A classic whodunnit I thoroughly enjoyed.

Ajay Chowdhury – The Waiter

Ajay Chowdhury – The Waiter

His former life a total mess, detective Kamil Rahman quite unexpectedly finds himself waiting tables at an Indian restaurant in London. Her literally had to flee from Kolkata since he totally messed up a high profile case. Now, an old friend of his father’s boards and employs him. When they cater a party at the multi-millionaire Rakesh, Kamil senses a lot of hatred coming from that man towards him even though he has never met him before. A couple of hours later, Rakesh is found dead in his mansion’s swimming-pool and his current wife Neha, three decades his junior and close friend of Kamil’s hosts’ daughter Anjoli, is accused of murder. Immediately, Kamil’s instincts jump in and he tries to figure out what has happened. But with the start of his investigation, also the memories of what drove him from his home town comes back.

Ajay Chowdhury’s novel is a very cleverly constructed mystery which links two seemingly unconnected crimes and events on two continents in a skilful way. By telling bits of both stories alternatingly, you advance and yet, for quite a long time, do not really get the whole picture which keeps suspense high at all times. At the same time, the story lives on the characters and their live between two cultures which are not always easy to bring together.

Without any doubt, the protagonist and his conviction of law and order and fighting for the right is the most striking feature of the novel. Seeing how his world view, which was more or less just black and white, slowly becomes blurred and he starts to question all he has ever believed in, is a great character development, especially for a mystery novel.

Both murder cases are highly complex and can only be sorted out by a very sharp mind – yet, knowing the truth does not mean that it will also win ultimately. A lesson which Kamil learns the hard way.

An intriguing read that I thoroughly enjoyed.

Gilly Macmillan – To Tell You the Truth

Gilly Macmillan – To Tell You the Truth

Lucy Harper has achieved what many writers dream of: her detective novels about Eliza Grey have become highly successful and she built up a huge fan base. Her husband Dan supports her and takes care of their finances and everyday life. When he, without asking her first, decides to buy a house, she gets angry, even more so when she learns where exactly the house is located: close to where she grew up, next to the woods where her younger brother once disappeared and which she connects with her most dreadful nightmares. How could he do something like this, knowing about her childhood? Quite obviously, he is gaslighting her – that’s what Eliza tells her. Eliza, not only the protagonist of her novels but also the voice that has been in her head as long as she can remember. What has been useful for her writing now becomes complicated when Lucy struggles to distinguish between what is real, what is fiction and what is only in her head and when her husband is found murdered, the writer finds herself the main suspect of a story just like her novels.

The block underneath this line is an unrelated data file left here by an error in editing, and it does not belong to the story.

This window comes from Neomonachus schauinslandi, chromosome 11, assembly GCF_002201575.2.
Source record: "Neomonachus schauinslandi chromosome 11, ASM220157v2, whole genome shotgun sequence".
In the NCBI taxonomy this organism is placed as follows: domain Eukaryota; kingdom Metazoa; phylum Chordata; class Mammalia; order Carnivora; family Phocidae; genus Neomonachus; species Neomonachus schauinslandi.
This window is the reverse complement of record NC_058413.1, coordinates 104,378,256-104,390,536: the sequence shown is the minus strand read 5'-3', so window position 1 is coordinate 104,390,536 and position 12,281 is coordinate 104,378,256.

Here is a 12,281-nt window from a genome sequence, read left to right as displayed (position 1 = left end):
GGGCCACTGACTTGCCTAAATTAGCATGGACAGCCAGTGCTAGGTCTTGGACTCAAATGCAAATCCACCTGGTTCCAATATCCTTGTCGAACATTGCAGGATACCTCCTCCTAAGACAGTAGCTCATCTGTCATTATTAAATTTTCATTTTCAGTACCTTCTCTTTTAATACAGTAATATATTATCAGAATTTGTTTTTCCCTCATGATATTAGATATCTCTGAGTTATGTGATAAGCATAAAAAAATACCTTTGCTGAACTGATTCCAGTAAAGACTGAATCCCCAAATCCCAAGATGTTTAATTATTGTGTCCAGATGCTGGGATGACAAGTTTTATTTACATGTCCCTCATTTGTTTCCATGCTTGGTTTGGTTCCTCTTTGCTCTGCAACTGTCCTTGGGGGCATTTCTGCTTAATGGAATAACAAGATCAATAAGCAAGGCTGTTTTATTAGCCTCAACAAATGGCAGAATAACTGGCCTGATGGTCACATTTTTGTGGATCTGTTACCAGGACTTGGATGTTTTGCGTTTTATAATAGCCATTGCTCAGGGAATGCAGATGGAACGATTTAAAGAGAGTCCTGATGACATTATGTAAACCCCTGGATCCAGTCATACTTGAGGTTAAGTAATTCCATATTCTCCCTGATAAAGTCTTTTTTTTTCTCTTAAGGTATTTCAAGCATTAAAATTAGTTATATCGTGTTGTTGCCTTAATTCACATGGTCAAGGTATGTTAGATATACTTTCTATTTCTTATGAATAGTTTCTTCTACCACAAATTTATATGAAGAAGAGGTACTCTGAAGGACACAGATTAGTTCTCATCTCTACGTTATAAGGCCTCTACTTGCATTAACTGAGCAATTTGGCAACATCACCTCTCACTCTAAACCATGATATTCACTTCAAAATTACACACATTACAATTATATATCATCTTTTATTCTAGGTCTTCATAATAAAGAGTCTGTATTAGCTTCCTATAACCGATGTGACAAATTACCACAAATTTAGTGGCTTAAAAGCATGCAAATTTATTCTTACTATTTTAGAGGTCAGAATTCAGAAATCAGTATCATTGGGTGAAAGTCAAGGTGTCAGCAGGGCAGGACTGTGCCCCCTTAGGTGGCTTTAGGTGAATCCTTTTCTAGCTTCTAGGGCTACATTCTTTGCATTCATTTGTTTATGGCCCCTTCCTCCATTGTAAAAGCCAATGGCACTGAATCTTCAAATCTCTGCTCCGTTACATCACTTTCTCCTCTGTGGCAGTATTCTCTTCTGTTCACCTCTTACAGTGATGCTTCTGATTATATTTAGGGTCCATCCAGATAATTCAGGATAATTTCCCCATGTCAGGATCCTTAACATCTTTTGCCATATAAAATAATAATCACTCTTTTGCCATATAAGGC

I have several of Gilly Macmillan’s novels, always liking how she plays with the reader’s sympathies for the characters and the unexpected twists which keep suspense high. “To Tell You the Truth” is also masterfully crafted in terms of being vague and keeping you in the dark about what is real within fiction and what is only imagined by Lucy. Just like the protagonist, it takes a long time to figure out where the actual threat comes from, many different leads offer options for speculation which makes reading totally enjoyable.

Having a crime writer who finds herself suddenly suspect in a crime in which the police use her own writing against her, is a setting which has been used before. Yet, Gilly Macmillan added a lot of aspects to make the case much more complicated. On the one hand, the voice in Lucy’s head is quite strong and surely a negative character whom you shouldn’t trust. Again and again, Lucy also seems to suffer from blackouts thus opening the possibility of actions she simply cannot recollect and which therefore remain blank spaces also for the reader. The backstory of her vanished brother and the big question looming over all if she herself might be responsible for his likely death – maybe even willingly – also add to the unpleasant feeling that she might not be a victim in this story at all.